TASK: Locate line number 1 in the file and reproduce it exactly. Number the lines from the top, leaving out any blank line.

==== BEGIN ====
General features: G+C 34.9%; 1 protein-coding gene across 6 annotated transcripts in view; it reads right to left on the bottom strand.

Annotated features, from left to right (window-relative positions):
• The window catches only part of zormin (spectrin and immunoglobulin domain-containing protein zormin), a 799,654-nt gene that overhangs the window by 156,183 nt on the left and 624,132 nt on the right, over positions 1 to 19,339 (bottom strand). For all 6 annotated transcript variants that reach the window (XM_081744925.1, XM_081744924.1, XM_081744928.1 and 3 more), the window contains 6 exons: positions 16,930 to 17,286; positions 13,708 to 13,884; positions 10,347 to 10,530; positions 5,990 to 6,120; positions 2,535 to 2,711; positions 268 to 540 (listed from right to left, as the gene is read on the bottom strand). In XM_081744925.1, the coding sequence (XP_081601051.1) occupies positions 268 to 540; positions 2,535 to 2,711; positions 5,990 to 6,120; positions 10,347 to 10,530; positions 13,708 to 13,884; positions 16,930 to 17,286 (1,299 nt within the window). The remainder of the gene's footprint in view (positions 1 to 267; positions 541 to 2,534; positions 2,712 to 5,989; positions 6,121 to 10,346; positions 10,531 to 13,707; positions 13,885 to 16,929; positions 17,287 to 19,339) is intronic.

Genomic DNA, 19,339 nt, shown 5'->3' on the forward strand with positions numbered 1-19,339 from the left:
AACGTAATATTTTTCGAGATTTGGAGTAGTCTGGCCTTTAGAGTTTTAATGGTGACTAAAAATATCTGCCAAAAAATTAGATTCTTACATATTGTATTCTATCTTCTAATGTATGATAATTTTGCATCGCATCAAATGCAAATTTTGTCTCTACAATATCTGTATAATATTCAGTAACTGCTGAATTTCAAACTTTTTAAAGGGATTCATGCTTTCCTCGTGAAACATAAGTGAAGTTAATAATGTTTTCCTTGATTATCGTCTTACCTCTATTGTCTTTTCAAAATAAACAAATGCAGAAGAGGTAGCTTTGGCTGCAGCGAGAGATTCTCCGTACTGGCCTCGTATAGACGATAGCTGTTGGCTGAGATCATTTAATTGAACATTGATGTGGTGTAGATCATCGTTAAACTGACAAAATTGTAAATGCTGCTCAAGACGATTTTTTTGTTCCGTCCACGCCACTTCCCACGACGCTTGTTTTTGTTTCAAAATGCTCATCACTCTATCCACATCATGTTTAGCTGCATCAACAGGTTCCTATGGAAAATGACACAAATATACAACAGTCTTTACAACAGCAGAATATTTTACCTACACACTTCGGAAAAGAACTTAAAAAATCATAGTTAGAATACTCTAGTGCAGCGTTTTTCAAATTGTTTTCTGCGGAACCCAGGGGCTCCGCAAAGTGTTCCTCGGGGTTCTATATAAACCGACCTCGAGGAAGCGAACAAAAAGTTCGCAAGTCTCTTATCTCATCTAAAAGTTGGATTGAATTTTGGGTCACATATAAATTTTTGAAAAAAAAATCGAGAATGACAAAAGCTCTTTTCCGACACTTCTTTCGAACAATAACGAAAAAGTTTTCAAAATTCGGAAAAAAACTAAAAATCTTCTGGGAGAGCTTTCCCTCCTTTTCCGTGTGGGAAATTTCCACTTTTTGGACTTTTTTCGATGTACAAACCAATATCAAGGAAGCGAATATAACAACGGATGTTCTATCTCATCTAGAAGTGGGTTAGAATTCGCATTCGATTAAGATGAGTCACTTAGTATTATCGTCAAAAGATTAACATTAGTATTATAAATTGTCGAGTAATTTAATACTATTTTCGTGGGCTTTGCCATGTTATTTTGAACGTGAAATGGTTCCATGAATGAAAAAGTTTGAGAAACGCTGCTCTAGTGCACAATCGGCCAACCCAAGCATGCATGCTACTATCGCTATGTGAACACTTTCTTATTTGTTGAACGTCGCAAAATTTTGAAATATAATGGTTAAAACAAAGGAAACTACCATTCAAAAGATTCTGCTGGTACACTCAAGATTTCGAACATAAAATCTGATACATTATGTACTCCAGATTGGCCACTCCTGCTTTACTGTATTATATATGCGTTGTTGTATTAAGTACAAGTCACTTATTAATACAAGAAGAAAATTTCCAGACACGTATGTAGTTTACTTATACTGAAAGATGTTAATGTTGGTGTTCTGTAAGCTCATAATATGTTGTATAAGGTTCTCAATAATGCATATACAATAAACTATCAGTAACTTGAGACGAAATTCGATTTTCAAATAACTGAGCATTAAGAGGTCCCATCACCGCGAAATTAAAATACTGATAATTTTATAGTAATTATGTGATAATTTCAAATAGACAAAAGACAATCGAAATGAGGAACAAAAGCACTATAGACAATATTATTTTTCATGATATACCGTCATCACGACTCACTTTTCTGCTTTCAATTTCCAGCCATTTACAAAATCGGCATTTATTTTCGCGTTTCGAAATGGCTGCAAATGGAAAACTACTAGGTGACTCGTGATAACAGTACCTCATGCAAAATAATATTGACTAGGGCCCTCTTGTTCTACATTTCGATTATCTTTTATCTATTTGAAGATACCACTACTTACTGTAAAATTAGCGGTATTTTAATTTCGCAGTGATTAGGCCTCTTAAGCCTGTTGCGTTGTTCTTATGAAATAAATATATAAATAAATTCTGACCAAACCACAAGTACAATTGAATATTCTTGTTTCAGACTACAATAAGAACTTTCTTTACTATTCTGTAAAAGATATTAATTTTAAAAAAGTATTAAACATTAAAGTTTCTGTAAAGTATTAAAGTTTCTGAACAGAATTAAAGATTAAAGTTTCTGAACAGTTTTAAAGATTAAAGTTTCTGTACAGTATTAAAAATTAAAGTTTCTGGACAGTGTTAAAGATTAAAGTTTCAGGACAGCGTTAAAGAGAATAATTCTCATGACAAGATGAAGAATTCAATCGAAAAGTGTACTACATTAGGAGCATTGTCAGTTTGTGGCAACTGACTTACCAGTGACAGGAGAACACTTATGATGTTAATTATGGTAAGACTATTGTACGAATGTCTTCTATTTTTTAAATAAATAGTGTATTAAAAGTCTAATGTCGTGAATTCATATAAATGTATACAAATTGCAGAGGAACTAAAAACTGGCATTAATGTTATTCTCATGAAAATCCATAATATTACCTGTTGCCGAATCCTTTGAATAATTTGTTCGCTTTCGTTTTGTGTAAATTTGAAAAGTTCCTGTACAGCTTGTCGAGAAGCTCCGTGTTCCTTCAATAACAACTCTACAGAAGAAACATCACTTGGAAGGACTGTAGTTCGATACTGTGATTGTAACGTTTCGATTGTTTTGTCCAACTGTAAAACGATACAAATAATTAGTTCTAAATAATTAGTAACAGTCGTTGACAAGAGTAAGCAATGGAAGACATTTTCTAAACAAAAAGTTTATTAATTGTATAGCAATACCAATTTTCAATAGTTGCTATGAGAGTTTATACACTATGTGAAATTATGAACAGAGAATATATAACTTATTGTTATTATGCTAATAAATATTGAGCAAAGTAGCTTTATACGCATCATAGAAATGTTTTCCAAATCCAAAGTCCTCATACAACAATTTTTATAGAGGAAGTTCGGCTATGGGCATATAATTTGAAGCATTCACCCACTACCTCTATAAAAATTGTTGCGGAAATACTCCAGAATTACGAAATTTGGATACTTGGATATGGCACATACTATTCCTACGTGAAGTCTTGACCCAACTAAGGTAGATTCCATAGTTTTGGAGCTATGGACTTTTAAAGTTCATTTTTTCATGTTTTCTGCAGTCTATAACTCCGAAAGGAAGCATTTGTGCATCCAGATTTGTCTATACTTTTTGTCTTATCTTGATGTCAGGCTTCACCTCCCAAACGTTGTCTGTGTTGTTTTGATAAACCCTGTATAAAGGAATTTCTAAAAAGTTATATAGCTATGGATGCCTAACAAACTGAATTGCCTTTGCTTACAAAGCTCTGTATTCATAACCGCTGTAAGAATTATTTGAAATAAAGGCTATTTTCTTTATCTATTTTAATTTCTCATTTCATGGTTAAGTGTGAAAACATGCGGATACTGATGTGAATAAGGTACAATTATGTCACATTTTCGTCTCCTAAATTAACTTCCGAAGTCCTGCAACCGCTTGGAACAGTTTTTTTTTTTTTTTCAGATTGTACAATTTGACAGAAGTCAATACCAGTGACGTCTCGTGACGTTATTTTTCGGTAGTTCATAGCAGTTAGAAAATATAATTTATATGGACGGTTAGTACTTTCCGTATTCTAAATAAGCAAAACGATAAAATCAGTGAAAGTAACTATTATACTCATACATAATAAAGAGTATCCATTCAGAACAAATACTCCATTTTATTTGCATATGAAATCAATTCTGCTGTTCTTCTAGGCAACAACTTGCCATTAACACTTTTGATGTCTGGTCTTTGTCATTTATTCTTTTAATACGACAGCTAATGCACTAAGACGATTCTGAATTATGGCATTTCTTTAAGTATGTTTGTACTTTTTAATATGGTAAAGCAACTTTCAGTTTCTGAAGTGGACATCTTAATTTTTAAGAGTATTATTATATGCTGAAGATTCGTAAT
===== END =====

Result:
General features: G+C 34.9%; 1 protein-coding gene across 6 annotated transcripts in view; it reads right to left on the bottom strand.